A. J. Jacobs describes himself as an agnostic Jew, but after publishing his book about living by biblical laws for a year, he has been invited to several Christian churches and events. The author of The Year of Living Biblically spoke with Christianity Today about speaking to Christians, the evangelical subculture, and how rituals are not rational.
How does it feel to be invited to places like the National Pastors Convention to tell Christians about their faith?
You're going to make me commit the sin of pride? I'm not supposed to do that. I hadn't thought about it. Now I'm intimidated. Before it was okay. Now I feel terrible.
No, I'm very flattered. I have gotten lots of e-mails saying that it strengthens people's faith, and that's great. It's weird, because on the other side I've gotten some agnostics, secular people who say, "Your book showed me how some of the rules in the Old Testament are so crazy. Thanks for reconfirming that." It's interesting that people take away different things from the book. I love breaking down the walls between the secular and the religious.
What are you learning about evangelical culture since your experiment with the Bible?
Certainly one of the things that has really struck me is that I think the secular world sees evangelical Christianity as a monolith—as though everyone believes the exact same thing. I'm continually struck by how varied it is. I actually thought that the media was getting a little better about it, but I think that they went back to the idea that every evangelical Christian is like Sarah Palin.
So why do you think so many conservative Christians have warmed up to you?
I'm speculating, but I think part of it is they were appreciative that I went in with an open mind and an open heart, and I wasn't judgmental. I didn't do a Bill Maher Religulous hatchet job with an agenda. I really did go in to try to just understand and find the allure and what, if anything, I can take from religion.
I've also gotten e-mails from Christians who say that they appreciate it because at least in the first half of the book you get to see a really secular mindset. They say, "Thank you for allowing me to see what's inside of a secular person's mind."
I think a lot of people, especially in the emergent church movement, like that I took to task too much over literalization or legalism. I do think that if you take the Bible too literally then you get into trouble.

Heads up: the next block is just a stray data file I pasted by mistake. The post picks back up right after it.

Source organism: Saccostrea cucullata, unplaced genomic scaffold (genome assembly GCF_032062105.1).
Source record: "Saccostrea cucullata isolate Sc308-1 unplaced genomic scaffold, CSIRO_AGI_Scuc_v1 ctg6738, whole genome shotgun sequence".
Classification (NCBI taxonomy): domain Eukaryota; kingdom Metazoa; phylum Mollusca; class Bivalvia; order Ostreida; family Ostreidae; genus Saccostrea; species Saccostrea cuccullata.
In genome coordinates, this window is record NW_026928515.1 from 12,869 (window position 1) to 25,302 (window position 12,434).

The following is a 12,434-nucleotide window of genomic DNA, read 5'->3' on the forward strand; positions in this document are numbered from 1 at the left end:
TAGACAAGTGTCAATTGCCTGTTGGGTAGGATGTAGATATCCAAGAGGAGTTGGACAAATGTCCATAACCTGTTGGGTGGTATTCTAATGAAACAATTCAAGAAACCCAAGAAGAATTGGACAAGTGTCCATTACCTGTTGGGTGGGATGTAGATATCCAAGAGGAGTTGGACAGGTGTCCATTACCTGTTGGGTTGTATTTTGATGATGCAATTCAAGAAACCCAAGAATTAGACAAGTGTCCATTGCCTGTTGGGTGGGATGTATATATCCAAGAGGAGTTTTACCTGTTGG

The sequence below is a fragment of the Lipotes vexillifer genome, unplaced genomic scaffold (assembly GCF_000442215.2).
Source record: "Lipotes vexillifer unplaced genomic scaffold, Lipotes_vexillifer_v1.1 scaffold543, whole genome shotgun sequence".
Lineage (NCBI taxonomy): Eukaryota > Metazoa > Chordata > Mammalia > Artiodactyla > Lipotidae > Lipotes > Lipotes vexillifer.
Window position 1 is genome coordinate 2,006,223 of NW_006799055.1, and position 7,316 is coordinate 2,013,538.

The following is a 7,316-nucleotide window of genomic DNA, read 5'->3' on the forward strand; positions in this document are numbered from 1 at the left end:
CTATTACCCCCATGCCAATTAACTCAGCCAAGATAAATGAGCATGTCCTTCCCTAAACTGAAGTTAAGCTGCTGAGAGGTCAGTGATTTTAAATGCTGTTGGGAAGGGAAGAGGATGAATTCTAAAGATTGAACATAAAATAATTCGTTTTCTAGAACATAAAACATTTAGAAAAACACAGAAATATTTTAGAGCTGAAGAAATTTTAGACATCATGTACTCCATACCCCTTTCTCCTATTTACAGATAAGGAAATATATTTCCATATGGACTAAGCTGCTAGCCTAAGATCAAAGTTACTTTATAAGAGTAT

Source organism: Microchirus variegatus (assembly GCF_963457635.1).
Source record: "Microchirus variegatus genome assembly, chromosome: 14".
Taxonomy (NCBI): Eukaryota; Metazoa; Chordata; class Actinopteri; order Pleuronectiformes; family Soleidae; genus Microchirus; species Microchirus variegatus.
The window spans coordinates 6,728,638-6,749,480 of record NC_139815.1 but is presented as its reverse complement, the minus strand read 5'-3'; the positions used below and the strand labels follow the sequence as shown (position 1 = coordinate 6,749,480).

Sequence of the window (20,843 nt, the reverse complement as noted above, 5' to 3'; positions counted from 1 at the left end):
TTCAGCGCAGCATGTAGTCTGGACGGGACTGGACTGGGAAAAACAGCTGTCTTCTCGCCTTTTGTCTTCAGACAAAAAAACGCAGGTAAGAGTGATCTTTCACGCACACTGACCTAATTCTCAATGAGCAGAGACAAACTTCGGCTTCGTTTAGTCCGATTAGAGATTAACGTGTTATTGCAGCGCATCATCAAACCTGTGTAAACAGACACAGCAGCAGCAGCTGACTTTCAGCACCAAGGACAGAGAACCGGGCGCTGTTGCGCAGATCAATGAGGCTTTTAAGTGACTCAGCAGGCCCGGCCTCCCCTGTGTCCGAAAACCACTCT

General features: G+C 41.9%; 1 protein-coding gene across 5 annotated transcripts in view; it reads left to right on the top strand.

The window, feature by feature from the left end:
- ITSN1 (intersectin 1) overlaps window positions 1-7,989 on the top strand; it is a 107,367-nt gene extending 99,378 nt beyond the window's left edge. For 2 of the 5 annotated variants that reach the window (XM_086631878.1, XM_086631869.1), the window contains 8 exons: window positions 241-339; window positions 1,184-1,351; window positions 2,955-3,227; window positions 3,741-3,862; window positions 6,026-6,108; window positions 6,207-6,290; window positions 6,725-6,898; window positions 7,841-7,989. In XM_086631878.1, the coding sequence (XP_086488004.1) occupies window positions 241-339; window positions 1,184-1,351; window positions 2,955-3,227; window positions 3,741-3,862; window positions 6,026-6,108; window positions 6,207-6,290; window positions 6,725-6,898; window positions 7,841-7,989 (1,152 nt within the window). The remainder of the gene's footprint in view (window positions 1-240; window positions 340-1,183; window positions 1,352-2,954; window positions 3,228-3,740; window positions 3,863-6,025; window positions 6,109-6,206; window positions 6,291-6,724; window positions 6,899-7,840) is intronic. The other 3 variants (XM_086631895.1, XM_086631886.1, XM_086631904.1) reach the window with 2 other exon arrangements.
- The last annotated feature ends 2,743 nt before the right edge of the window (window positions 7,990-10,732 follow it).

I was very nervous before the book came out about the reaction, because I thought that I had done a fair job and I had gone in open-minded and to learn, but mixing humor and the Bible is a risky proposition. But I think that they go very well together.
After your biblical year, you did a project that was featured in Esquire called The Rationality Project, where you tried to fight your gut instinct. Did your spending a year with the Bible shape the new project? Was there a relationship between the two?
I certainly thought a lot about rationality and irrationality during my biblical year. But one of the things that I discovered was, Why would you do this ritual, it's completely irrational, especially when referring to religious rituals. It's not like there is such a thing as a rational ritual. For instance, if a Martian saw a secular ritual like blowing out candles on a birthday cake, then he saw someone eating Kosher, it's not like he would say that one makes sense or that one's irrational. They're both irrational, but that doesn't mean that they're not meaningful.
Just because something is irrational doesn't make it bad. Rituals can be meaningful and beautiful even though they don't make logical sense. This rational project was almost exploring the other side. What if you tried to take away all irrationality?
Even with that project, you have to start with kind of a baseline of what constitutes rational and what doesn't constitute rational.
There's the rub. I just became fascinated with this area called Behavioral Economics, where they talk about all of the bad choices that humans make based on, basically, faulty problems with our brain that are built-in design flaws. Like when we focus on the one airplane crash per month as opposed to the 10,000 car crashes per month. And so we totally overestimate the risk of flying. That's just one example of hundreds of what our brain does.
It seems like you have inspired a number of similar projects, such as David Plotz's Good Book and Benyamin Cohen's My Jesus Year. Do you have an idea what the fascination is behind these sorts of things?
I was very excited because there's a church in Massachusetts that did 30 days of living by Leviticus. Then there's Ed Dobson out of Grand Rapids [who wrote The Year of Living like Jesus]. I thanked him for giving me credit, and I said, "That was very biblical of you." I think that part of the appeal of this genre is that you get to follow someone. It's almost voyeuristic. It's the idea of walking in someone else's shoes or sandals, as I would say.
So what's the next project? Any other living-with-something?
This next book [The Guinea Pig Diaries] is actually coming out soon, but it's basically a compilation of shorter projects. After the last year-long project, I had people telling me that I had to make amends to my wife because I put her through so much. So this was the month of doing everything she said, so basically the month of foot massages and Kate Hudson movies.
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Christianity Todayalso interviewed A. J. Jacobs after his year of living biblically.
The Year of Living Biblicallyis available from Amazon.com and other retailers.
A. J. Jacobs's website has more on the book and upcoming projects.
Books & Culture also reviewed the book.
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